Cross-Straits flights to in­crease dur­ing Spring Fes­ti­val

China Daily (USA) - - FRONT PAGE - By LUO WANGSHU in Bei­jing lu­owang­shu@chi­nadaily.com.cn

The Chi­nese main­land and Tai­wan have agreed to ar­range more flights across the Straits dur­ing the com­ing Spring Fes­ti­val to en­sure peo­ple on both sides can re­turn home for fam­ily re­unions dur­ing the Chi­nese New Year, Ma Xiaoguang, spokesman for the Tai­wan Af­fairs Of­fice of the State Coun­cil, said on Wed­nes­day.

As Tai­wan’s po­lit­i­cal sit­u­a­tion has changed this year, rel­e­vant de­part­ments from both sides of the Straits did not hold reg­u­lar com­mu­ni­ca­tion meet­ings to re­in­force co­op­er­a­tion of civil avi­a­tion trans­port, Ma said at a reg­u­lar news con­fer­ence.

“How­ever, con­sid­er­ing peo­ple’s need to make hol­i­day ar­range­ments and their wishes to re­turn home for the hol­i­day, civil avi­a­tion de­part­ments have ar­ranged more flights dur­ing the Spring Fes­ti­val through the ex­change of let­ters,” he said.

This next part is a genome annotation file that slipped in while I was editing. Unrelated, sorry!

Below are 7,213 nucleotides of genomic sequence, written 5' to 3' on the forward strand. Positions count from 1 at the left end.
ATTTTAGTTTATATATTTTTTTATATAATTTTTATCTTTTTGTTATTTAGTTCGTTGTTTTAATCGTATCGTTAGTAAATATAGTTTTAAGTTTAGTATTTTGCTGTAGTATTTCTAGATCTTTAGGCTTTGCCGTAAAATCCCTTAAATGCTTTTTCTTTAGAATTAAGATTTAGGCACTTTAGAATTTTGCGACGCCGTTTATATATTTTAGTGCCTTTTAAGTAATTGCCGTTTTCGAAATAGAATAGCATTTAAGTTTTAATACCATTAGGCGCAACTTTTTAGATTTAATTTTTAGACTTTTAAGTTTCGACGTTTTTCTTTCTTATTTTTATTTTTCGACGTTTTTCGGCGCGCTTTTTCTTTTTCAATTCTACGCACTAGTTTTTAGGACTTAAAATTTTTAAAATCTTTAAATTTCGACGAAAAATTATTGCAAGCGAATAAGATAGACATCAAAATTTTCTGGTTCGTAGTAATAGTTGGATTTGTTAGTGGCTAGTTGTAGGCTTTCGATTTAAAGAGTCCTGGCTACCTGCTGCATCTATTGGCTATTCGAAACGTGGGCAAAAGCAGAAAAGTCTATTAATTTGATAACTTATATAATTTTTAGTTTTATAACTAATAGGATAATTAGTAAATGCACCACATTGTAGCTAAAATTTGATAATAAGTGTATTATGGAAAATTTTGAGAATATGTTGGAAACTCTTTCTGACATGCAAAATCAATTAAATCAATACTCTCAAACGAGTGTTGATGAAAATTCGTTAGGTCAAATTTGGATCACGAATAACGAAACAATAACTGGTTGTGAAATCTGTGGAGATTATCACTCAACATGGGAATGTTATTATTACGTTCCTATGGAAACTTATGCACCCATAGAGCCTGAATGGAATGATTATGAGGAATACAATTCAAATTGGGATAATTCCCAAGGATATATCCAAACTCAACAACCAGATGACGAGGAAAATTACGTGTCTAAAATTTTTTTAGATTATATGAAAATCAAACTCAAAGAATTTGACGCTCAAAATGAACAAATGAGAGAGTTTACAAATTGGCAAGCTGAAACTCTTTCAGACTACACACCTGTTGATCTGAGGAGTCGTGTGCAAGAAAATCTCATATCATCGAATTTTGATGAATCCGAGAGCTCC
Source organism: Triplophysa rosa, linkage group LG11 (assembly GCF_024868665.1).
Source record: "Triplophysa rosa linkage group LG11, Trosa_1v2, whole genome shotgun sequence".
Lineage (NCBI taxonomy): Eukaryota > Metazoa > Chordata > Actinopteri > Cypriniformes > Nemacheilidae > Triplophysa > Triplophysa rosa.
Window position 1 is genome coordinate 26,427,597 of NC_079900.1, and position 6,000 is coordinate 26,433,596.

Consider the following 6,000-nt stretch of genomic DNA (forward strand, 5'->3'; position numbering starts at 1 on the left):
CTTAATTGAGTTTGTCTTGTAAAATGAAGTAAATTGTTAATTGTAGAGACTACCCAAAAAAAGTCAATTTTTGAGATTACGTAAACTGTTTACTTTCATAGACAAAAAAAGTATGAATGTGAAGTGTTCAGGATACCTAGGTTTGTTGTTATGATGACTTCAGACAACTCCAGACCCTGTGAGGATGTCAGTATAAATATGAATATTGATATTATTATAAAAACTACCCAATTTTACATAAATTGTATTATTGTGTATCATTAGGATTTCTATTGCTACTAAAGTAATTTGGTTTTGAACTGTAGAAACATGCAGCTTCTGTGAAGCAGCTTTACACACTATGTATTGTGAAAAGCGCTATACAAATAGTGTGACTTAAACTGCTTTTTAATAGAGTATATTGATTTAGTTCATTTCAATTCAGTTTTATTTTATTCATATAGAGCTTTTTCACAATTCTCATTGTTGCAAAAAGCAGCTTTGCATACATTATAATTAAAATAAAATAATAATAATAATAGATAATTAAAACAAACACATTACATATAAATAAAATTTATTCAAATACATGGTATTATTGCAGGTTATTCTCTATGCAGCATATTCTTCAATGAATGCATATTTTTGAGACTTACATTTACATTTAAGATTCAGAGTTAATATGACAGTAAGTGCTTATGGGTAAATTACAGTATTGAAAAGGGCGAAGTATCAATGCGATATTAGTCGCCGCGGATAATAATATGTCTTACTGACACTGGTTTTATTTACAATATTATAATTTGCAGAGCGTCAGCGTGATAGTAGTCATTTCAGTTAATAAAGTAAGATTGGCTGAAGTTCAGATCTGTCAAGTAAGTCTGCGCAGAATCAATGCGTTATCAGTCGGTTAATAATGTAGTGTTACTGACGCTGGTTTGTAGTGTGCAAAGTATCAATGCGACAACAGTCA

Ac­cord­ing to the Civil Avi­a­tion Ad­min­is­tra­tion of China, both par­ties have agreed to in­crease the num­ber of flights be­tween Jan 14 and Feb 11. To cater to the needs of peo­ple and air­line com­pa­nies, no up­per limit is set for the to­tal in­crease in num­ber of flights.

How­ever, as the Chi­nese main­land’s airspace is tight, some busy airports will set a limit for the num­ber of ex­tra flights be­tween the Chi­nese main­land and Tai­wan, such as Bei­jing Cap­i­tal In­ter­na­tional Air­port and Shang­hai Pudong In­ter­na­tional Air­port.

The first group of in­creased flights will be au­tho­rized be­fore Dec 14 to en­able trav­el­ers to plan their trips in ad­vance, the ad­min­is­tra­tion said on Tues­day.

In June, com­mu­ni­ca­tion be­tween of­fi­cial or­ga­ni­za­tions across the Straits was sus­pended.

Liu Xiang­ping, head of the In­sti­tute of Tai­wan Stud­ies at Nan­jing Uni­ver­sity, said that the only way to resume com­mu­ni­ca­tion is for Tai­wan to rec­og­nize the 1992 Con­sen­sus. “But peo­ple-to-peo­ple com­mu­ni­ca­tion can­not be cut off.”

Li Weiyi, dean of the In­sti­tute of Tai­wan Stud­ies at Bei­jing Union Uni­ver­sity, said, “Al­though po­lit­i­cal foun­da­tions have been sab­o­taged, the goal of main­tain­ing peo­ple’s wel­fare has never changed.”

He said Tai­wan and the Chi­nese main­land opened di­rect flights in 2008, and even be­fore then, the lat­ter strove to serve peo­ple from both sides.

Ma Xiaoguang

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